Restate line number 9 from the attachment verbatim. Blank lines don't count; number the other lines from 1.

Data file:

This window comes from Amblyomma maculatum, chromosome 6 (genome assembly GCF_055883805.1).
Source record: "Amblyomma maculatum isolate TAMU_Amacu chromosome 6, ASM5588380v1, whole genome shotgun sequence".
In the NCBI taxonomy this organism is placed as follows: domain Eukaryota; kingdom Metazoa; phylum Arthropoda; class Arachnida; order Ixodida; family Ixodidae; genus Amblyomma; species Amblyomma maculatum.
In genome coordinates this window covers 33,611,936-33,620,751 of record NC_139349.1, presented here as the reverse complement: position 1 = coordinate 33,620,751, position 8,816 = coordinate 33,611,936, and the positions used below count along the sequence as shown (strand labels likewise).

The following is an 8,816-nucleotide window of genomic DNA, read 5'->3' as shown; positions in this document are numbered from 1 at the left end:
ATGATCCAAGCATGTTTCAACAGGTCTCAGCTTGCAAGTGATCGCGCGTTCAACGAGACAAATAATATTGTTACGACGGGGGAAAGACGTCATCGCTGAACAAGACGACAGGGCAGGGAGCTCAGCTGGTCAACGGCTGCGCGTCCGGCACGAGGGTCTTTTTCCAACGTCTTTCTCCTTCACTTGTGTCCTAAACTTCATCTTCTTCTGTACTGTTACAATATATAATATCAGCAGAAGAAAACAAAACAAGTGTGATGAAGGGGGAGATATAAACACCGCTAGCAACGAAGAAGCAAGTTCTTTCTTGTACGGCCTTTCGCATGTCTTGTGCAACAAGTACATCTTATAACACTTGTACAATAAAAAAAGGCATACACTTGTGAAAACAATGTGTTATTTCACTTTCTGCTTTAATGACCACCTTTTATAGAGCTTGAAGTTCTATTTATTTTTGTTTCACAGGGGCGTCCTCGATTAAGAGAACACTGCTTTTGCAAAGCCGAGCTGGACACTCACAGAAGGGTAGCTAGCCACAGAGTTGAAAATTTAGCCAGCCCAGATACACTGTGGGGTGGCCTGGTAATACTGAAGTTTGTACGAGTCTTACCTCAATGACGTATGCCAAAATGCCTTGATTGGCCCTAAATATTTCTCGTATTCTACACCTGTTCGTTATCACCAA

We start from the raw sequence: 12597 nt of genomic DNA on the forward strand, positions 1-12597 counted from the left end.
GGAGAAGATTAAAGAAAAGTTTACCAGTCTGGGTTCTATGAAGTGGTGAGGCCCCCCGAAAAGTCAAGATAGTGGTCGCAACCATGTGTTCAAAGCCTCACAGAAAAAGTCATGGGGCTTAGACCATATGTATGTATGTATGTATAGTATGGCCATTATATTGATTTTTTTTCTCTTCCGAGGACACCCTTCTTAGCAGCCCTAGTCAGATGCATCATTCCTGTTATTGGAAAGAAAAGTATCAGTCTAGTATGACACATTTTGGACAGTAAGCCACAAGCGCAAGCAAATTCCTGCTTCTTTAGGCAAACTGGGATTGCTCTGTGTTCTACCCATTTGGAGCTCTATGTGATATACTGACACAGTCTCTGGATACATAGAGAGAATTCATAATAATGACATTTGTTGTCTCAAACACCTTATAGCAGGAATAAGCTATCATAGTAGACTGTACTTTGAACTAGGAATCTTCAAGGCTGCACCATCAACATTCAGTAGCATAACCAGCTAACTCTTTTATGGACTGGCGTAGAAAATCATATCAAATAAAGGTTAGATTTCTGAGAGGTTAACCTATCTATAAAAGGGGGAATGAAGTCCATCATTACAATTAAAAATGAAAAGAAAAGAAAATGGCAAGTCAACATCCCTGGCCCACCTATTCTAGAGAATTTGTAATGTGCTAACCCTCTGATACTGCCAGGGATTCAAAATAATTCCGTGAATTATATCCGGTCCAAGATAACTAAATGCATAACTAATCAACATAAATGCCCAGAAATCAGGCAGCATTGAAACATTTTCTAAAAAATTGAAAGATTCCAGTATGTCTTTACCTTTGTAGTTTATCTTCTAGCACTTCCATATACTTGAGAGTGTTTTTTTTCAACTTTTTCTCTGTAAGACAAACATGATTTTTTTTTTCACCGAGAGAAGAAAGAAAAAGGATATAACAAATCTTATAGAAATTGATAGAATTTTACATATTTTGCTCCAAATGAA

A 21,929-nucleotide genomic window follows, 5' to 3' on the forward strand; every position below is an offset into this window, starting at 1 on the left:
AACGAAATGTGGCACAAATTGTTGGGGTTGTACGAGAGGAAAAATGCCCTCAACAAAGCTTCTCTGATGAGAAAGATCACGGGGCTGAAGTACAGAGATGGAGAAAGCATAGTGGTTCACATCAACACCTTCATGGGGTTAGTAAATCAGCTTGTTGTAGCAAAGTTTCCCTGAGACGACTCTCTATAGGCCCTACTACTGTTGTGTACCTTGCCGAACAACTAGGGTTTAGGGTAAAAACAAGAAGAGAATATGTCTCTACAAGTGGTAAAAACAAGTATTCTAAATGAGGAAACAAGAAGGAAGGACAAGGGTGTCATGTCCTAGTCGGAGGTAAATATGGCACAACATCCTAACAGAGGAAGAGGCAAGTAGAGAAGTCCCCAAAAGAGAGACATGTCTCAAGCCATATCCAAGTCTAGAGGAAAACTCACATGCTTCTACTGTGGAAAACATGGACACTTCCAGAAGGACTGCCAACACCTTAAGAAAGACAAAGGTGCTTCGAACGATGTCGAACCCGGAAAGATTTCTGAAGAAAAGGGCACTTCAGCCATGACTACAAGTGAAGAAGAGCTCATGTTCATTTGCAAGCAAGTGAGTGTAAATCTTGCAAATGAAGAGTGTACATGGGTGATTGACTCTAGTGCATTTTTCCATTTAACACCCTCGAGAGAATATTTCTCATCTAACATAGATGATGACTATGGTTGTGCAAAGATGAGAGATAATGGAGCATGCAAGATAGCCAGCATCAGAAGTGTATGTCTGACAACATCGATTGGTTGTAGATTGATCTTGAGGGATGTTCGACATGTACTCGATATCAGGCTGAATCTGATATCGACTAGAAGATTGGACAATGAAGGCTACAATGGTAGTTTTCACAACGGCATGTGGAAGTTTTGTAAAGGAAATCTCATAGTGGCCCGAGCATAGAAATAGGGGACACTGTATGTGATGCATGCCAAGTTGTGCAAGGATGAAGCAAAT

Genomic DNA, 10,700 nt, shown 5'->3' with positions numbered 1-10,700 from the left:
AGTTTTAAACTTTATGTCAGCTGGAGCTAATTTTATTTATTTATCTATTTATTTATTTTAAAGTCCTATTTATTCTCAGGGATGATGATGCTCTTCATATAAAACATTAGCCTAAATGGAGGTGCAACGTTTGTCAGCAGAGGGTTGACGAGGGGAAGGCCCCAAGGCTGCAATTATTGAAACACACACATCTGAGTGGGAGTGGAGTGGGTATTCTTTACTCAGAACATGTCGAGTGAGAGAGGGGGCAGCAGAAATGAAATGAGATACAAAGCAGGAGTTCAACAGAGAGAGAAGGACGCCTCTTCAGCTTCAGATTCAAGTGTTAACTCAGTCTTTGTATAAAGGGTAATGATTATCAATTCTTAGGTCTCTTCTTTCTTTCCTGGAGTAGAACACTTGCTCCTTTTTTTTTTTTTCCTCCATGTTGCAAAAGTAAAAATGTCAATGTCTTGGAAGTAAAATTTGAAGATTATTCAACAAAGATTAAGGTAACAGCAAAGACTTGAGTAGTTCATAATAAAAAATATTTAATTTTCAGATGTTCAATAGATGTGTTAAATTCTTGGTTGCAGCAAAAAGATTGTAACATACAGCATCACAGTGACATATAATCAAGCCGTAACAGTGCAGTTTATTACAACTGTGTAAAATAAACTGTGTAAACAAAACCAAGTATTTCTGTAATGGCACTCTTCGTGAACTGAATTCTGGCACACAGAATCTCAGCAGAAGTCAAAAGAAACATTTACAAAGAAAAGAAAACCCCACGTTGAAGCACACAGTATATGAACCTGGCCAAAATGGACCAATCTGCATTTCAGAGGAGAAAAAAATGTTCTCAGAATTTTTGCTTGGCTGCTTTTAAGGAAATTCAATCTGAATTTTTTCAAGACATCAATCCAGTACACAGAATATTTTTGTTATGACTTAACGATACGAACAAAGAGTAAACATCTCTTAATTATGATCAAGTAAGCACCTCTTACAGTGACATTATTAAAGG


A 21,929-nucleotide genomic window follows, 5' to 3' on the forward strand; every position below is an offset into this window, starting at 1 on the left: